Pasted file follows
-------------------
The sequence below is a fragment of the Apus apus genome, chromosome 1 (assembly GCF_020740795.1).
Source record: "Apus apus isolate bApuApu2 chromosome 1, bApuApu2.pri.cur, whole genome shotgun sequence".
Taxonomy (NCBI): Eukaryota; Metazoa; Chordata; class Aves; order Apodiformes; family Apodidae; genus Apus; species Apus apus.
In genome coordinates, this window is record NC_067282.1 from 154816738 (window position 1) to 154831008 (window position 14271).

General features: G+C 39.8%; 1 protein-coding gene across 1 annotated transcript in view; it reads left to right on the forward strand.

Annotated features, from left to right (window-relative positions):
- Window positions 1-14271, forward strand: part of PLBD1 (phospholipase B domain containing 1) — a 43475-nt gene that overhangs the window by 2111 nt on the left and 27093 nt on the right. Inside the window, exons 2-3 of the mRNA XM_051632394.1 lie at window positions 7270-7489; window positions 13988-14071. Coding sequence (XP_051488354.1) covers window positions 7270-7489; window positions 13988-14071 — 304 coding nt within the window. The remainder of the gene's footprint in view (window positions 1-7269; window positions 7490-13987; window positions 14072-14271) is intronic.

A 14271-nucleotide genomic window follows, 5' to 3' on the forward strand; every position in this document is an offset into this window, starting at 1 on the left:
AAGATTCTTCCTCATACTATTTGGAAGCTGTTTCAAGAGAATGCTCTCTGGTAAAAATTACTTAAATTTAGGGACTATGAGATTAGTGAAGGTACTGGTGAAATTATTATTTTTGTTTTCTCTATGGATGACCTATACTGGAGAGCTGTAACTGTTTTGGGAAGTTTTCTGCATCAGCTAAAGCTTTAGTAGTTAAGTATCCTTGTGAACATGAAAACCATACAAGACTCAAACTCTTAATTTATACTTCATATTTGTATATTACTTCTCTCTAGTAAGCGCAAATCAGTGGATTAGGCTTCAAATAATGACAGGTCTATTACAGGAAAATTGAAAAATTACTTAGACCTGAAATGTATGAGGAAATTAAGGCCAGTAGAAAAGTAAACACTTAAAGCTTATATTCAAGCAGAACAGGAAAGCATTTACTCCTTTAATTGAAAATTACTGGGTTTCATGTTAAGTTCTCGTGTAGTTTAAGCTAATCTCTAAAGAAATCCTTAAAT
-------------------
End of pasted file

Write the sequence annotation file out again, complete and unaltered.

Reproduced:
The sequence below is a fragment of the Apus apus genome, chromosome 1 (assembly GCF_020740795.1).
Source record: "Apus apus isolate bApuApu2 chromosome 1, bApuApu2.pri.cur, whole genome shotgun sequence".
Taxonomy (NCBI): Eukaryota; Metazoa; Chordata; class Aves; order Apodiformes; family Apodidae; genus Apus; species Apus apus.
In genome coordinates, this window is record NC_067282.1 from 154816738 (window position 1) to 154831008 (window position 14271).

General features: G+C 39.8%; 1 protein-coding gene across 1 annotated transcript in view; it reads left to right on the forward strand.

Annotated features, from left to right (window-relative positions):
- Window positions 1-14271, forward strand: part of PLBD1 (phospholipase B domain containing 1) — a 43475-nt gene that overhangs the window by 2111 nt on the left and 27093 nt on the right. Inside the window, exons 2-3 of the mRNA XM_051632394.1 lie at window positions 7270-7489; window positions 13988-14071. Coding sequence (XP_051488354.1) covers window positions 7270-7489; window positions 13988-14071 — 304 coding nt within the window. The remainder of the gene's footprint in view (window positions 1-7269; window positions 7490-13987; window positions 14072-14271) is intronic.

A 14271-nucleotide genomic window follows, 5' to 3' on the forward strand; every position in this document is an offset into this window, starting at 1 on the left:
AAGATTCTTCCTCATACTATTTGGAAGCTGTTTCAAGAGAATGCTCTCTGGTAAAAATTACTTAAATTTAGGGACTATGAGATTAGTGAAGGTACTGGTGAAATTATTATTTTTGTTTTCTCTATGGATGACCTATACTGGAGAGCTGTAACTGTTTTGGGAAGTTTTCTGCATCAGCTAAAGCTTTAGTAGTTAAGTATCCTTGTGAACATGAAAACCATACAAGACTCAAACTCTTAATTTATACTTCATATTTGTATATTACTTCTCTCTAGTAAGCGCAAATCAGTGGATTAGGCTTCAAATAATGACAGGTCTATTACAGGAAAATTGAAAAATTACTTAGACCTGAAATGTATGAGGAAATTAAGGCCAGTAGAAAAGTAAACACTTAAAGCTTATATTCAAGCAGAACAGGAAAGCATTTACTCCTTTAATTGAAAATTACTGGGTTTCATGTTAAGTTCTCGTGTAGTTTAAGCTAATCTCTAAAGAAATCCTTAAAT